GM food, ten reasons against

Chuck Grimes cgrimes at
Wed Apr 5 22:17:48 PDT 2000

This came off a reference in one of Doug's posts.

It is a list of ten reasons to use against whatever crap Monsanto, Cargill, Novartis, ATM, and others cook up to excuse screwing the world out of its food for profit and imperialism. I am posting it because it shifts the argument into the economic and political dimension, and its science based cautions are stronger than the more easy to use hysteria.

Chuck Grimes


Ten Reasons Why Biotechnology Will Not Ensure Food Security, Protect The Environment And Reduce Poverty In The Developing World

Miguel A. Altieri & Peter Rosset University of California, Berkeley & Food First/Institute for Food and Development Policy

Advocates of biotechnology affirm that the application of genetic engineering to develop transgenic crops will increase world agricultural productivity, enhance food security, and move agriculture away from a dependence on chemical inputs helping to reduce environmental problems. This paper challenges such assertions by first demystifying the Malthusian view that hunger is due to a gap between food production and human population growth. Second, we expose the fact that current bio-engineered crops are not designed to increase yields or for poor small farmers, so that they may not benefit from them. In addition, transgenic crops pose serious environmental risks, continuously underplayed by the biotechnology industry. Finally, it is concluded that there are many other agro-ecological alternatives that can solve the agricultural problems that biotechnology aims at solving, but in a much more socially equitable manner and in a more environmentally harmonious way.

Key words: biotechnology; transgenic crops; developing countries; Malthusian view; environmental risks

Biotechnology companies often claim that genetically modified organisms (GMOs) -- specifically genetically altered seeds -- are essential scientific breakthroughs needed to feed the world, protect the environment, and reduce poverty in developing countries. The Consultative Group on International Agricultural Research (CGIAR) and its constellation of international centers around the world charged with research to enhance food security in the developing world echo this view, which rests on two critical assumptions. The first is that hunger is due to a gap between food production and human population density or growth rate. The second is that genetic engineering is the only or best way to increase agricultural production and, thus, meet future food needs.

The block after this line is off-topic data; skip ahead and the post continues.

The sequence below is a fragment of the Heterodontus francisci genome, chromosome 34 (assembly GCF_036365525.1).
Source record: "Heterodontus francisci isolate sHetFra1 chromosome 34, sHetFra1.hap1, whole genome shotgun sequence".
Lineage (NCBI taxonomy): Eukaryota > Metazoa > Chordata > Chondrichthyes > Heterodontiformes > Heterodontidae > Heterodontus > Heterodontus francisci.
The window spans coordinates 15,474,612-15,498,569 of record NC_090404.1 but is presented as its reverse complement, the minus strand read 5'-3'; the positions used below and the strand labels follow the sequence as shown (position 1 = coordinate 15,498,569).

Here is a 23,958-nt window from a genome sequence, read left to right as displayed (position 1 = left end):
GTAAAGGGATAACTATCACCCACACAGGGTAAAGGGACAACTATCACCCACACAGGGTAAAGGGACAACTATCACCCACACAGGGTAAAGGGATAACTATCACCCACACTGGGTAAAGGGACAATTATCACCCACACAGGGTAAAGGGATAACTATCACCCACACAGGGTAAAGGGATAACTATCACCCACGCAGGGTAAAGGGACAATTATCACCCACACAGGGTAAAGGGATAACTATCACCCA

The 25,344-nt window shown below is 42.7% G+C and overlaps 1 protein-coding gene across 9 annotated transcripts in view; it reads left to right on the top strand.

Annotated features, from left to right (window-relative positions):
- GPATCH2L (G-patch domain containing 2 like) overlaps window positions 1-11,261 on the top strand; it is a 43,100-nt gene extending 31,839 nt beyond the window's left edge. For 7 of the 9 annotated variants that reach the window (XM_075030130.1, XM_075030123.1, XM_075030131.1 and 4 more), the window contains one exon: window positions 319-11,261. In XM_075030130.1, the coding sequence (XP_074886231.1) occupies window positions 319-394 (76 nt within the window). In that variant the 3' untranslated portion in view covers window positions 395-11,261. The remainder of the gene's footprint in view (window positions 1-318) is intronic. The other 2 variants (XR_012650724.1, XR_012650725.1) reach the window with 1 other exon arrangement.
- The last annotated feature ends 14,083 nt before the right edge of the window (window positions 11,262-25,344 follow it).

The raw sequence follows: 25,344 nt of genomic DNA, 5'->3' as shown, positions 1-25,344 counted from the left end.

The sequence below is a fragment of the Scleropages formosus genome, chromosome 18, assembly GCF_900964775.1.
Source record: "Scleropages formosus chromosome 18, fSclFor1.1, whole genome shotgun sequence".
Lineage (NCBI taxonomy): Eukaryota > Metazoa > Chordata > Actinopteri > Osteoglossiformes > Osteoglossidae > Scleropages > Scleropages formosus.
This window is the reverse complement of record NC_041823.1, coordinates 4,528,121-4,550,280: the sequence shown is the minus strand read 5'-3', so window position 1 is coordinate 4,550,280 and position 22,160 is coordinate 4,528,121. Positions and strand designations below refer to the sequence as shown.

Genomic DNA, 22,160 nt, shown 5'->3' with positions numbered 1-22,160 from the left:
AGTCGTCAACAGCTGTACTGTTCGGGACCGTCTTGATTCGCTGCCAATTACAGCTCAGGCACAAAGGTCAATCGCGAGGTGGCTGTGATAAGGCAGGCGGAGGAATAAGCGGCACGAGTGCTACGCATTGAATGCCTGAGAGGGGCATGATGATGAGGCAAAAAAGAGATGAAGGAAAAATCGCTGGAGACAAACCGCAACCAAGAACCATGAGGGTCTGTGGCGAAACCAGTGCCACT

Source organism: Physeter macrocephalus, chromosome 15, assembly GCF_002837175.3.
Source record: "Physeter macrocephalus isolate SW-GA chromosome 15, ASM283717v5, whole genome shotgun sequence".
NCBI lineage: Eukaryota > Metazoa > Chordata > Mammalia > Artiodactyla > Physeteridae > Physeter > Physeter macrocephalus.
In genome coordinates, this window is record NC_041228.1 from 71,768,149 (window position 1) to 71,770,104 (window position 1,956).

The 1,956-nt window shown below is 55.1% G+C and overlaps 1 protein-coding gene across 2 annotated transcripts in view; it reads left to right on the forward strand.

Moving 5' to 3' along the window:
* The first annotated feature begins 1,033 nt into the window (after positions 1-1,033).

Our objective is to challenge the notion of biotechnology as a magic bullet solution to all of agriculture's ills, by clarifying misconceptions concerning these underlying assumptions.

1. There is no relationship between the prevalence of hunger in a given country and its population. For every densely populated and hungry nation like Bangladesh or Haiti, there is a sparsely populated and hungry nation like Brazil and Indonesia. The world today produces more food per inhabitant than ever before. Enough food is available to provide 4.3 pounds for every person everyday: 2.5 pounds of grain, beans and nuts, about a pound of meat, milk and eggs and another of fruits and vegetables. The real causes of hunger are poverty, inequality and lack of access to food and land. Too many people are too poor to buy the food that is available (but often poorly distributed) or lack the land and resources to grow it themselves (Lappe, Collins & Rosset 1998).

2. Most innovations in agricultural biotechnology have been profit-driven rather than need-driven. The real thrust of the genetic engineering industry is not to make third world agriculture more productive, but rather to generate profits (Busch et al., l990). This is illustrated by reviewing the principle technologies on the market today: (1) herbicide resistant crops, such as Monsanto's "Roundup Ready" soybeans, seeds that are tolerant to Monsanto's herbicide Roundup, and (2) "Bt" (Bacillus thuringiensis) crops which are engineered to produce their own insecticide. In the first instance, the goal is to win a greater herbicide market-share for a proprietary product and, in the second, to boost seed sales at the cost of damaging the usefulness of a key pest management product (the Bacillus thuringiensis based microbial insecticide) relied upon by many farmers, including most organic farmers, as a powerful alternative to insecticides . These technologies respond to the need of biotechnology companies to intensify farmers' dependence upon seeds protected by so-called "intellectual property rights" which conflict directly with the age-old rights of farmers to reproduce, share or store seeds (Hobbelink, l991). Whenever possible corporations will require farmers to buy a company's brand of inputs and will forbid farmers from keeping or selling seed. By controlling germplasm from seed to sale, and by forcing farmers to pay inflated prices for seed-chemical packages, companies are determined to extract the most profit from their investment (Krimsky & Wrubel, l996).